omecene wrote:Need to purchase headphones for my 13 yr. old son to use while playing drums - He wants beats by dr. dre - Which are better? I know nothing about this stuff - looking for some expert advice. Thanks
If protecting your son's ears during drumming is the goal, you may want to get a lot more aggressive about using stronger "passive" noise protection (like these over at Woot parent site http://www.amazon.com/Howard-Leight-1030110-Noise-Blocking-Earmuff/ or similar products). They physically block sound by covering the ear to block the outside noise. Different sizes of headphones, different materials, and how hard they "squeeze" your head to keep out the sound means that there are lots of differences across models.
I haven't seen any Beats product that would do that job properly. And I agree with other Wooters who say most of what you get with a set of Beats phones is branding/styling, not audio results.
This Klipsch set will block some sound, sure, due to the foam cup that surrounds the ear, and seems to do a good job from the reviews Wooters pointed to, but they won't work as as well as specialized products meant to protect hearing. It all depends on how much you're trying to attenuate the amount of total sound reaching the eardrum.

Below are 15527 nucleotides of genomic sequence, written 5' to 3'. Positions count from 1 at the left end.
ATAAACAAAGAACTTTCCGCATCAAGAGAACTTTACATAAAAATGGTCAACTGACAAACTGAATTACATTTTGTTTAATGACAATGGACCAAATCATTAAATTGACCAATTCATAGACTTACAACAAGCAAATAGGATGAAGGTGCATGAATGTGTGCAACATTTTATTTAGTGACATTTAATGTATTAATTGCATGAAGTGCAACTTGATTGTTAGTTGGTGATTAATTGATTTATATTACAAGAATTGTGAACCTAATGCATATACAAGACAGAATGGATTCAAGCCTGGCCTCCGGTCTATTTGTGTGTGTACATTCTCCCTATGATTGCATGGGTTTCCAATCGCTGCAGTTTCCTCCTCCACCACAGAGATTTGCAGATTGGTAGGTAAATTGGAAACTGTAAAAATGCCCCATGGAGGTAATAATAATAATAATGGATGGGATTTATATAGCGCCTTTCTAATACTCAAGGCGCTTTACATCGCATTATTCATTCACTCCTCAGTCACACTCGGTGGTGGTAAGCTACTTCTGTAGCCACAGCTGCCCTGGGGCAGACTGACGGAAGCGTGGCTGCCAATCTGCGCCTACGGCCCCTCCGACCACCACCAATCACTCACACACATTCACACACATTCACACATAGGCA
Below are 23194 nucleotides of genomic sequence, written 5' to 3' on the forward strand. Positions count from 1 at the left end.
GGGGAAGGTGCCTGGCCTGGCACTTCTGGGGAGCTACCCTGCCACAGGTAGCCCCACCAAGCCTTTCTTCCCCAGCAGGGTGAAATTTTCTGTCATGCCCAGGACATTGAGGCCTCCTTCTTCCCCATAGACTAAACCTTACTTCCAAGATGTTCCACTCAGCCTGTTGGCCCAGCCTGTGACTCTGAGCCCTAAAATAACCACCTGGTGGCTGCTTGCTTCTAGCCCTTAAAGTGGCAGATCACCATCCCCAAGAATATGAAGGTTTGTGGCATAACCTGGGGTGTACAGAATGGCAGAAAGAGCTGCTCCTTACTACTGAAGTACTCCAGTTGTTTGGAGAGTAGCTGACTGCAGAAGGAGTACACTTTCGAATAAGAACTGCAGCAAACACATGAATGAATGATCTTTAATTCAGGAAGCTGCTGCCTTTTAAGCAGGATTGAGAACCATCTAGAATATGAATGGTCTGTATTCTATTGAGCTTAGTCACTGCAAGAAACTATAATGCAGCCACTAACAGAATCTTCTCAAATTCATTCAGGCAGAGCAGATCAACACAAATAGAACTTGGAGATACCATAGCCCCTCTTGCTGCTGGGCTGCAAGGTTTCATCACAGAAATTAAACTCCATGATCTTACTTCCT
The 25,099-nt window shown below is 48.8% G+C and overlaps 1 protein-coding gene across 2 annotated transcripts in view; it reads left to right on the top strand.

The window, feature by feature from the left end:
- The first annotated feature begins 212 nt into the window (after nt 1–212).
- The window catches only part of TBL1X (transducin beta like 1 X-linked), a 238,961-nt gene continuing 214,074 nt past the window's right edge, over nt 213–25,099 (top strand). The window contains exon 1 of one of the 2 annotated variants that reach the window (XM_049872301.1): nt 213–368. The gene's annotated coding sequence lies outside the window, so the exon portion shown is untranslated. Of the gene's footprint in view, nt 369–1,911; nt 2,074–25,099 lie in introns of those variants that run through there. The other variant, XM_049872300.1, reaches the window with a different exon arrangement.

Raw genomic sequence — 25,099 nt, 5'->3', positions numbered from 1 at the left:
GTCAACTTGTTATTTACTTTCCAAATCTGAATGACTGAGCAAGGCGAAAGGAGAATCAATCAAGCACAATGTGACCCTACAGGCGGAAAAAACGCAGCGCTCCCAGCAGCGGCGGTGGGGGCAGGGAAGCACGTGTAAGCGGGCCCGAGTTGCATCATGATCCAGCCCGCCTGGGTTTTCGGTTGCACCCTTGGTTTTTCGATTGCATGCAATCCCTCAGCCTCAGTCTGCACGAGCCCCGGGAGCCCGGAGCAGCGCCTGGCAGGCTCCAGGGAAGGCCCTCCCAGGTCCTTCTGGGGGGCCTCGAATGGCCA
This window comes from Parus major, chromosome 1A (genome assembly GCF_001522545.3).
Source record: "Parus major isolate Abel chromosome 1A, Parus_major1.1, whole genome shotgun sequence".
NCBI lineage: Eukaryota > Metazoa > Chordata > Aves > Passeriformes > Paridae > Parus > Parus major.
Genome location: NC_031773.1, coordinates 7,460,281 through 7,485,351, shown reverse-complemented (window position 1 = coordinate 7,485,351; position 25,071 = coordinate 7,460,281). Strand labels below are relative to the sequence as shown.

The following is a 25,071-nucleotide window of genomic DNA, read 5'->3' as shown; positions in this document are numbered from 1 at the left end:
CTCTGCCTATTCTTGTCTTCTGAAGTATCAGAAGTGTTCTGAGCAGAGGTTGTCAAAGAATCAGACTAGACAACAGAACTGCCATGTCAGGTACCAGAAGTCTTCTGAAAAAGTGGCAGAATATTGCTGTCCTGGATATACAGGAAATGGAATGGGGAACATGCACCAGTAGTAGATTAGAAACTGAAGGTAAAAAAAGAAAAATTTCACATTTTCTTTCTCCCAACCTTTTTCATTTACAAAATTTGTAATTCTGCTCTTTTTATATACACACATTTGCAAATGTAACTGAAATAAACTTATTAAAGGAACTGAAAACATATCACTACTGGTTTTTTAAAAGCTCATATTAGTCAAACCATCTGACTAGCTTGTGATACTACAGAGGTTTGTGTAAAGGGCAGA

I've played in bands with loud gear; I speak from experience, I wish I'd had a set of those blocking headphones years ago.
Also, part of the overall noise cancellation effect in the Klipsch (and similar competeing products) is due to "active noise canceling" technology in addition to any blocking that a headphone set provides. (There are a lot of these products, with widely varying effectiveness; David Pogue did a good review in the NY Times on them a while back)
Models with active noise canceling use electronic circuitry and a batter to reduce the total amount of background noise that reaches the eardrum, by using microphones to capture the sound in the listening environment and generating the "opposite" sound signal. Summed together, you get less noise reaching the ear canal.
If you're son is anything like I was, you're going to have two challenges here: keeping the MP3 player (or whatever sound source) down, since they can play punishingly loud, regardless of how much the earphones are trying to reduce environmental noise. Also, lots of these products look, uh, unhip--if you're lucky, you'll find one that looks good enough so your son actually uses it when you aren't around.